Spanish Bad Loans Soar By Most Ever In Past Quarter To All-Time Highs

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A month ago we warned that loan delinquencies in Spain were bad and getting worse at a concerning rate. The most recent data update, which revised that 'bad' print to absolutely dismal, has broken records for just how ugly things are for Rajoy and his fellow countrymen. Spanish bank loan delinquencies rose to an all-time (50-year) record 9.86% with the last four months seeing simply unprecedented acceleration in the rate of bad loans. Numerically, this means that an absolutely whopping €172 billion of the €1.7 trillion in Spanish financial assets is now money bad, and will no longer  generate cash flows. This amounts to about 17% of total Spanish GDP. In GDP-equivalent terms, this would be equivalent to $2.5 trillion in US bank loans being "bad." Which, when one cuts all the prevarication and lies, is probably what the true status of the US financial system is. Add to this the now relentless deposit flight which is depleting Spanish bank coffers and one can see why the European credit death spiral is very aptly named.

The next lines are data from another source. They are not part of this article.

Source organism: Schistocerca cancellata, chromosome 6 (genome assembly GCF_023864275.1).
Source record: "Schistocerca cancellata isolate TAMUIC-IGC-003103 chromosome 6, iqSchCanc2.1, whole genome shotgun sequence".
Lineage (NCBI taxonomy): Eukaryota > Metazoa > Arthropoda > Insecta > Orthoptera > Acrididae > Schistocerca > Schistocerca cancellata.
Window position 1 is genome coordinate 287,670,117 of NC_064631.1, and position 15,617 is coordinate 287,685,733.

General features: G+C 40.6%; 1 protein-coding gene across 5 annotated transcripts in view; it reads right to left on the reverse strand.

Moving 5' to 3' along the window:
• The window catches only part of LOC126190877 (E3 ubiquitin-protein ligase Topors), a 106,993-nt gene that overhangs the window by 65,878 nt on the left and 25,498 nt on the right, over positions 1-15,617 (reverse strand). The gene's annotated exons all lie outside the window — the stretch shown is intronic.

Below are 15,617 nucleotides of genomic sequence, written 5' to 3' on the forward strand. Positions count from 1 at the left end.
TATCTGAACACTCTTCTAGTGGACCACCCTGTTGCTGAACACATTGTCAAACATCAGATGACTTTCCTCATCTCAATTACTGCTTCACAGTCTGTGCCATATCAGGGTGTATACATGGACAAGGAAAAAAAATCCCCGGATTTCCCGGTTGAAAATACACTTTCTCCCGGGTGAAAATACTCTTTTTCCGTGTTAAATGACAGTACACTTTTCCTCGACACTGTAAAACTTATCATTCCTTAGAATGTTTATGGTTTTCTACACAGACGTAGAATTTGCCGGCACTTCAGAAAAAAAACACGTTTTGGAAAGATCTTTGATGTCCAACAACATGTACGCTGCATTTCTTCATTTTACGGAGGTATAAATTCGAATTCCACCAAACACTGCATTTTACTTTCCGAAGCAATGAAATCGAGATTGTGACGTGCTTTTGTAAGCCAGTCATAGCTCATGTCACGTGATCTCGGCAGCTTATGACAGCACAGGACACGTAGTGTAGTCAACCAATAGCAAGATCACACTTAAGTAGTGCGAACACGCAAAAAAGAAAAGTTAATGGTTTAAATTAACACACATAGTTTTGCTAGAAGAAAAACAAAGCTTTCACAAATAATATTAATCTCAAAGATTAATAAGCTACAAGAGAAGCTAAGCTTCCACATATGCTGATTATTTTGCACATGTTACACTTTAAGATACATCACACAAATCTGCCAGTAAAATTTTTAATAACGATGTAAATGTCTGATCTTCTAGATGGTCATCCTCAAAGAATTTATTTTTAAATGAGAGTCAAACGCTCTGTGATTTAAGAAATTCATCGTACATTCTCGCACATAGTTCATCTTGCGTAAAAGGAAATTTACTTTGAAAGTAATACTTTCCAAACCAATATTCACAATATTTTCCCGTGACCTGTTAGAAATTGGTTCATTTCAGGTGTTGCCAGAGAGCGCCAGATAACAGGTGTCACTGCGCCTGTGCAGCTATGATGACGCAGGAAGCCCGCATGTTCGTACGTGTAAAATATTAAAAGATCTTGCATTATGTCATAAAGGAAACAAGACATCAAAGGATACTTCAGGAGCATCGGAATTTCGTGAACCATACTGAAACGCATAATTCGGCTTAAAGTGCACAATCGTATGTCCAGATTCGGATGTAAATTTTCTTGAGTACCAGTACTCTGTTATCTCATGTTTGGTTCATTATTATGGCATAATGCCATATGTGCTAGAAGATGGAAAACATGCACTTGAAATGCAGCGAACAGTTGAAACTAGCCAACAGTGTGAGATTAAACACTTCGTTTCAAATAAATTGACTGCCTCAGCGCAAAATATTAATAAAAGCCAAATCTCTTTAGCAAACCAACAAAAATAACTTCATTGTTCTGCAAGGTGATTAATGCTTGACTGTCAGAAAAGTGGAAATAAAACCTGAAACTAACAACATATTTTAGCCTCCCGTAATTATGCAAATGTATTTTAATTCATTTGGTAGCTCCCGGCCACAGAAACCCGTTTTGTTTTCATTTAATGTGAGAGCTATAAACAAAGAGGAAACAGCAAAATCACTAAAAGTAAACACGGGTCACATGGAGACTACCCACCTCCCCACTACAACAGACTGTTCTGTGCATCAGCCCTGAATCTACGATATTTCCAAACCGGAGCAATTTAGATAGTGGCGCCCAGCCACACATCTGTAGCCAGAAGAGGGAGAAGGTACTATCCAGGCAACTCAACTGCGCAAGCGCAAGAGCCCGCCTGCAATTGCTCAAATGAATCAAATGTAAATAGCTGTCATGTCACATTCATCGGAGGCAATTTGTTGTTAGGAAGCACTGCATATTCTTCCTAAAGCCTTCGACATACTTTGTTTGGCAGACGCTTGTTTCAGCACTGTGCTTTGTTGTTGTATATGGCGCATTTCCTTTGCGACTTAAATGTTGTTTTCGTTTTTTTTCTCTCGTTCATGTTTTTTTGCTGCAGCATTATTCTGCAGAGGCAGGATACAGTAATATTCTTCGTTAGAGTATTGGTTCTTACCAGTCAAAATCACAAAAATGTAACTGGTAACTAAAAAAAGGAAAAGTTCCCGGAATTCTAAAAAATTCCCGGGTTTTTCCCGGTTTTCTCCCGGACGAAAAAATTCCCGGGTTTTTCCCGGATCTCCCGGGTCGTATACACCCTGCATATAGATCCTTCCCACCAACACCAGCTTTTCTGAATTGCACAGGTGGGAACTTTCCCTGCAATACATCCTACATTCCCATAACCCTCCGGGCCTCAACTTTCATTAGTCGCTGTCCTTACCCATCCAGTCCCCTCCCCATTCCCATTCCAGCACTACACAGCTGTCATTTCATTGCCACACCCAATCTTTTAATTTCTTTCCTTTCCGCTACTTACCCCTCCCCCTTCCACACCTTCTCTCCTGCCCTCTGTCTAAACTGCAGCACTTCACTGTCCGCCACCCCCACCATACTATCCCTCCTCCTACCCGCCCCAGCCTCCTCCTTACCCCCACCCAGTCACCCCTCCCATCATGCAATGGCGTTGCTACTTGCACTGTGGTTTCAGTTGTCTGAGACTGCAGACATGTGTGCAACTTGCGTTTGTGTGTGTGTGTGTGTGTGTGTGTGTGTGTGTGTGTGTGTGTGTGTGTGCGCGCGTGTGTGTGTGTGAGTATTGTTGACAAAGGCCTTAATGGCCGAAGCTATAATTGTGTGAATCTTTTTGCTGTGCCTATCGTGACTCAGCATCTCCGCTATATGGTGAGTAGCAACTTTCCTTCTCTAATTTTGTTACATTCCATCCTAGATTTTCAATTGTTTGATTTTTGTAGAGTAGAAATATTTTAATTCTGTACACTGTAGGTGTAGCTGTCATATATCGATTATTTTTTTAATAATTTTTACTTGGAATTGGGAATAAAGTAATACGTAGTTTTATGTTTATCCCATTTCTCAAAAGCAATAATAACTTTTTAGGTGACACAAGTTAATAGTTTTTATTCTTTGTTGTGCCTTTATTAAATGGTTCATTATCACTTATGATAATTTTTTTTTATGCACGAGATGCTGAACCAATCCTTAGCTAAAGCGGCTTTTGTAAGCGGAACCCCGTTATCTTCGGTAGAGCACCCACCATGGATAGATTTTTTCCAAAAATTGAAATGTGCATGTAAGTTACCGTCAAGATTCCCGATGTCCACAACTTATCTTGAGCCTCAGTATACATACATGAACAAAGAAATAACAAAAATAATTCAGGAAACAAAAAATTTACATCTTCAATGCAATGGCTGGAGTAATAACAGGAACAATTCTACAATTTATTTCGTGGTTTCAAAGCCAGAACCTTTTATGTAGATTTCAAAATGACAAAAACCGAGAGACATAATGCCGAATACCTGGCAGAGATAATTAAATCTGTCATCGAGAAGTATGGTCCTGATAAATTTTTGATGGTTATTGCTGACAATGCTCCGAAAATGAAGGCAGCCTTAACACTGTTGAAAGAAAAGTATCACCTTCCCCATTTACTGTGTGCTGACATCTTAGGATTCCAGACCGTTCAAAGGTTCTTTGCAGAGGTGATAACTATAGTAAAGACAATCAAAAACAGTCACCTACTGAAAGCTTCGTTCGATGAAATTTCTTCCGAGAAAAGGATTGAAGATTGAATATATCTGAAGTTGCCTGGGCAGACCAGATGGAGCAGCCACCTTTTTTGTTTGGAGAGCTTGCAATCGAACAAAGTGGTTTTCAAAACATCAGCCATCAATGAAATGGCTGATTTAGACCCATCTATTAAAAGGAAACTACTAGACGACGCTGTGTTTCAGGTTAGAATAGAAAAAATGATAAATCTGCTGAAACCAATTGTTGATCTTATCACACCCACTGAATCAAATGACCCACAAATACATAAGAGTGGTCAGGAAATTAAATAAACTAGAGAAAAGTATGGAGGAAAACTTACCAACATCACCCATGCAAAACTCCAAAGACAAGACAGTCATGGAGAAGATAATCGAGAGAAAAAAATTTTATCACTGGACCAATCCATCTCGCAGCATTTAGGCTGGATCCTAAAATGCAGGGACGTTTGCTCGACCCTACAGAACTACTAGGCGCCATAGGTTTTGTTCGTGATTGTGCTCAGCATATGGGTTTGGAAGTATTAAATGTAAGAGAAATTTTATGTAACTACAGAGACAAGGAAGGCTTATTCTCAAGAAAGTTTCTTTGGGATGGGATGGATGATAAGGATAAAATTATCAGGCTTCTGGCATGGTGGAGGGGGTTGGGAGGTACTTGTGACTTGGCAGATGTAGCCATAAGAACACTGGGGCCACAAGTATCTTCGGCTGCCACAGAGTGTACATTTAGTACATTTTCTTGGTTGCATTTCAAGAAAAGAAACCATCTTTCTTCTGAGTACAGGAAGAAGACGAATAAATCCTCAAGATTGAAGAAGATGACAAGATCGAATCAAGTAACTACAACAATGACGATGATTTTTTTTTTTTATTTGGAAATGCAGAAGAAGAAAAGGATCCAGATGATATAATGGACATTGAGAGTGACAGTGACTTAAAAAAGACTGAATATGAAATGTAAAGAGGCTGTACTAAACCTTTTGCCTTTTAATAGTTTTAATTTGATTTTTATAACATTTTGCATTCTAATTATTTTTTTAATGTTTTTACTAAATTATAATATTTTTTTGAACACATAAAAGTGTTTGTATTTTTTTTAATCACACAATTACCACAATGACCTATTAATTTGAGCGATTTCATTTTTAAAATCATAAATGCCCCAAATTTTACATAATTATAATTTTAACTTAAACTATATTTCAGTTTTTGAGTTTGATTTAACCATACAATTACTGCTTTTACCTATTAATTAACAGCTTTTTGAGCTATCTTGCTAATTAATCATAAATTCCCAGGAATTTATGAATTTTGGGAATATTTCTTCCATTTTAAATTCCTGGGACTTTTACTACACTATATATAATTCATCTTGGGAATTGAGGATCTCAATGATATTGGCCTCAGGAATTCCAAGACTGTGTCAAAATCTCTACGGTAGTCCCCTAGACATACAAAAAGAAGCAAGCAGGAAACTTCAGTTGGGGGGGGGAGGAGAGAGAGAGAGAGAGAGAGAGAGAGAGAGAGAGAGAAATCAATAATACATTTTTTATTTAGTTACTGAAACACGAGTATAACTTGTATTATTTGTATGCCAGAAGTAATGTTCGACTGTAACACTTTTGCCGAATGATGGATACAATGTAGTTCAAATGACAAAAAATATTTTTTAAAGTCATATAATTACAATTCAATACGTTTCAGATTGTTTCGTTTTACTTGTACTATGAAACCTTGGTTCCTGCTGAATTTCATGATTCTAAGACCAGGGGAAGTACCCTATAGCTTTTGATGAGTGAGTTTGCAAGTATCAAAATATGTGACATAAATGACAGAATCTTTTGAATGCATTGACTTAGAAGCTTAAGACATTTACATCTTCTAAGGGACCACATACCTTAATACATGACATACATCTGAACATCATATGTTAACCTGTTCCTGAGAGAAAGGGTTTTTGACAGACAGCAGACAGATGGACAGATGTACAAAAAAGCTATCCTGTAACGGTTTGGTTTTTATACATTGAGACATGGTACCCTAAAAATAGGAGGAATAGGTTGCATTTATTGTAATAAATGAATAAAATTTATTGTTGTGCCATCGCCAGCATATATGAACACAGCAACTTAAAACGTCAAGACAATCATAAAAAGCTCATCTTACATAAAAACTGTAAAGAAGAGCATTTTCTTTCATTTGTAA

Spanish bank bad-loan percentage...

Elsewhere, as Bloomberg calculated, the full impact of the European crunch is most evident when observing deposit outflows, which now amount to a stunning $425 billion out of Spain, Portugal, Ireland and Greece in the past 12 months. The fragmentation of credit and a two-tiered banking system continues to block any hopes of growth as companies' funding costs in peripheral nations suffer contagiously from their sovereigns' deterioration.

The Deposit Flight That Could Undermine The Euro...

Via Bloomberg:

Financial disintegration along national lines “caps the benefits from economic and financial integration” that underlie the common currency, the IMF wrote in an April report. The disintegration can fuel a cycle of deteriorating economic conditions and weakening banks, said David Powell, a Bloomberg LP economist based in London.

 

"The financial divergence is a symptom of the underlying economic divergence, but they feed on each other, making it harder to break out of,” Powell said. “Until companies and individuals are convinced that the euro will survive, they won’t invest in the periphery, and that will keep funds away."

 

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Spanish bank deposits fell 7 percent from the beginning of January through the end of July, compared with a 4 percent drop the previous six months. The decline in Portuguese savings accelerated to 6 percent from 1 percent, while Irish deposits fell 10 percent compared with almost no change in the last six months of 2011.

 

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"We’re still left with very big political questions about who pays for all this, how the backstops work and so on," JPMorgan noted, "The proposals are going to be quite difficult for quite a lot of member states. It’s going to be a difficult road ahead."